FDA approves Kinrix - combination vaccine for diphtheria, tetanus, pertussis and polio diseases in one shot

GlaxoSmithKline has announced that the U.S. Food and Drug Administration (FDA) has approved Kinrix [Diphtheria and Tetanus Toxoids and Acellular Pertussis Adsorbed and Inactivated Poliovirus Vaccine], the first combination vaccine to offer protection against diphtheria, tetanus, pertussis and polio diseases in one shot.

"Children 4 to 6 years-old can receive five or more vaccinations in a single visit, which can be stressful for parents and vaccinators," said William P. Hitchcock, MD, Assistant Clinical Professor of Pediatrics, University of California, San Diego School of Medicine. "By reducing the number of shots given in one visit, combination vaccines like Kinrix may make it easier for kids to meet school vaccination requirements and CDC recommendations."

Clinical studies of Kinrix have demonstrated that this new combination vaccine offers similar protection to the separately administered Diphtheria and Tetanus Toxoids and Acellular Pertussis (DTaP) and Inactivated Poliovirus (IPV) vaccines, with a comparable safety profile. These results were confirmed in the pivotal Phase III trial of Kinrix, which was a randomized, controlled study conducted in the U.S. in which 3,156 children 4 to 6 years of age were vaccinated with Kinrix. All children studied had previously received four doses of DTaP (Infanrix) and three doses of IPV (IPOL). All children in the study also received the second dose of U.S.-licensed measles, mumps and rubella (MMR) vaccine (M-M-RII) at the same time.

"Kinrix contains the same DTaP and IPV components used in Infanrix and Pediarix, two vaccines which have been used by doctors in the U.S. for many years," said Wayde M. Weston, Ph.D., Director, U.S. Clinical Research and Development/Medical Affairs, GlaxoSmithKline. "With the introduction of Kinrix, eligible 4 to 6 year-olds can receive protection against four serious diseases with one less shot."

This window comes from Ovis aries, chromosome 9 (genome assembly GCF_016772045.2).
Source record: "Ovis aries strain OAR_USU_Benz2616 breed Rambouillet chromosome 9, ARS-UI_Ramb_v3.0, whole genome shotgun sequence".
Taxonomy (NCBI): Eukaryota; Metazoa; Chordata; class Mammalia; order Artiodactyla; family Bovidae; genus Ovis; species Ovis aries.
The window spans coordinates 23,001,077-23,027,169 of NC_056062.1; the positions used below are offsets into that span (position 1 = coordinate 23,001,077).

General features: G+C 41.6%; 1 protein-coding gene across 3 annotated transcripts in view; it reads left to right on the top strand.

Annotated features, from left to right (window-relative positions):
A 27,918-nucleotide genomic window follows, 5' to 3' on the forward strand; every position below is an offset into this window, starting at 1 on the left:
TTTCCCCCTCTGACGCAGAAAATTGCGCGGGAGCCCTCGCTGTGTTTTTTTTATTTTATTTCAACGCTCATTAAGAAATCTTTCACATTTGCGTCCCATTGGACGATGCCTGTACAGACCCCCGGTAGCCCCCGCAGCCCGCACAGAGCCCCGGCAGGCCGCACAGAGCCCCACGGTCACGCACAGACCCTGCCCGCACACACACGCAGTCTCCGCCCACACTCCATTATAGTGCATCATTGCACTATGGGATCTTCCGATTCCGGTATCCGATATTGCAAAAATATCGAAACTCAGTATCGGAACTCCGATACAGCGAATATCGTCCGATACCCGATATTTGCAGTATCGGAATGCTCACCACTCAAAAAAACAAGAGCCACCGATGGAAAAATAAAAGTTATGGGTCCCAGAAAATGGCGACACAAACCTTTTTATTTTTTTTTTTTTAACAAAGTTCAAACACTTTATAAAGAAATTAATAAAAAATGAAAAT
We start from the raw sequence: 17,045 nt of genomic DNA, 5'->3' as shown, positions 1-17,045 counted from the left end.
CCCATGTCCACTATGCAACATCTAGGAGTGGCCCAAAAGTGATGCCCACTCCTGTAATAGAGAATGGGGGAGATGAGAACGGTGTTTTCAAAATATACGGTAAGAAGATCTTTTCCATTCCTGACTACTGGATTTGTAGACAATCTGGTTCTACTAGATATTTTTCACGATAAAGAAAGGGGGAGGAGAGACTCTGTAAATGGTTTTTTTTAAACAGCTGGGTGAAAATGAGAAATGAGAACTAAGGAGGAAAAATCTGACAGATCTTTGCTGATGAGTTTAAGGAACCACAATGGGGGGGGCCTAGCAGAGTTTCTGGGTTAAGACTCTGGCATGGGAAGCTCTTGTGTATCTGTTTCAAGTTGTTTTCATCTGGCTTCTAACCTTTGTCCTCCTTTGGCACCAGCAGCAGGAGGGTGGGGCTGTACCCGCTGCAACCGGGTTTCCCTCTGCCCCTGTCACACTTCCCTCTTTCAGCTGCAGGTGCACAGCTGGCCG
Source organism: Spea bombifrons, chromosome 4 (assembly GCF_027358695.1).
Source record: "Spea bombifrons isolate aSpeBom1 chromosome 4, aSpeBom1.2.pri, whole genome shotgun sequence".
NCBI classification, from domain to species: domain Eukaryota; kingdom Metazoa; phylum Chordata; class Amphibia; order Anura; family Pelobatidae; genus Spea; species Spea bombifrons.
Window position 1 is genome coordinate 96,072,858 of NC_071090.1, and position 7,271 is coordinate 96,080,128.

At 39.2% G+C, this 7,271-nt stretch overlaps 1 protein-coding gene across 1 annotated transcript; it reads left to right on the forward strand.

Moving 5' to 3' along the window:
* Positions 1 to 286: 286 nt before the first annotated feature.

Kinrix is approved for children 4 to 6 years of age whose previous Diphtheria and Tetanus Toxoids and Acellular Pertussis (DTaP) vaccinations have been with Pediarix [Diphtheria and Tetanus Toxoids and Acellular Pertussis Adsorbed, Hepatitis B (Recombinant) and Inactivated Poliovirus Vaccine Combined] and/or Infanrix [Diphtheria and Tetanus Toxoids and Acellular Pertussis Adsorbed].

Health experts recommend combination vaccines to reduce the number of shots children receive in a single doctor visit. In fact, combination vaccines, such as DTP [diphtheria, tetanus and pertussis], have been available and effectively used for almost 60 years. Kinrix [Diphtheria and Tetanus Toxoids and Acellular Pertussis Adsorbed and Inactivated Poliovirus Vaccine], manufactured by GlaxoSmithKline, is the latest combination vaccine.

In clinical studies, common adverse events were injection-site reactions (pain, redness, swelling, or increase in arm circumference), drowsiness, fever, and loss of appetite. Previous hypersensitivity to any component of Kinrix, including neomycin and polymyxin B, is a contraindication. Encephalopathy within 7 days of administration of a previous pertussis-containing vaccine or a progressive neurologic disorder is a contraindication. The decision to give Kinrix should be based on potential benefits and risks, if Guillain-Barre syndrome has occurred within 6 weeks of receipt of a prior vaccine containing tetanus toxoid, or if adverse events have occurred in temporal relation to receipt of a pertussis-containing vaccine. The needleless, prefilled syringes contain dry natural latex rubber and may cause allergic reactions. For children at higher risk for seizures, an antipyretic may be administered at the time of vaccination. Vaccination with Kinrix may not protect all individuals who received the vaccine.

http://www.Kinrix.com and http://www.gsk.com

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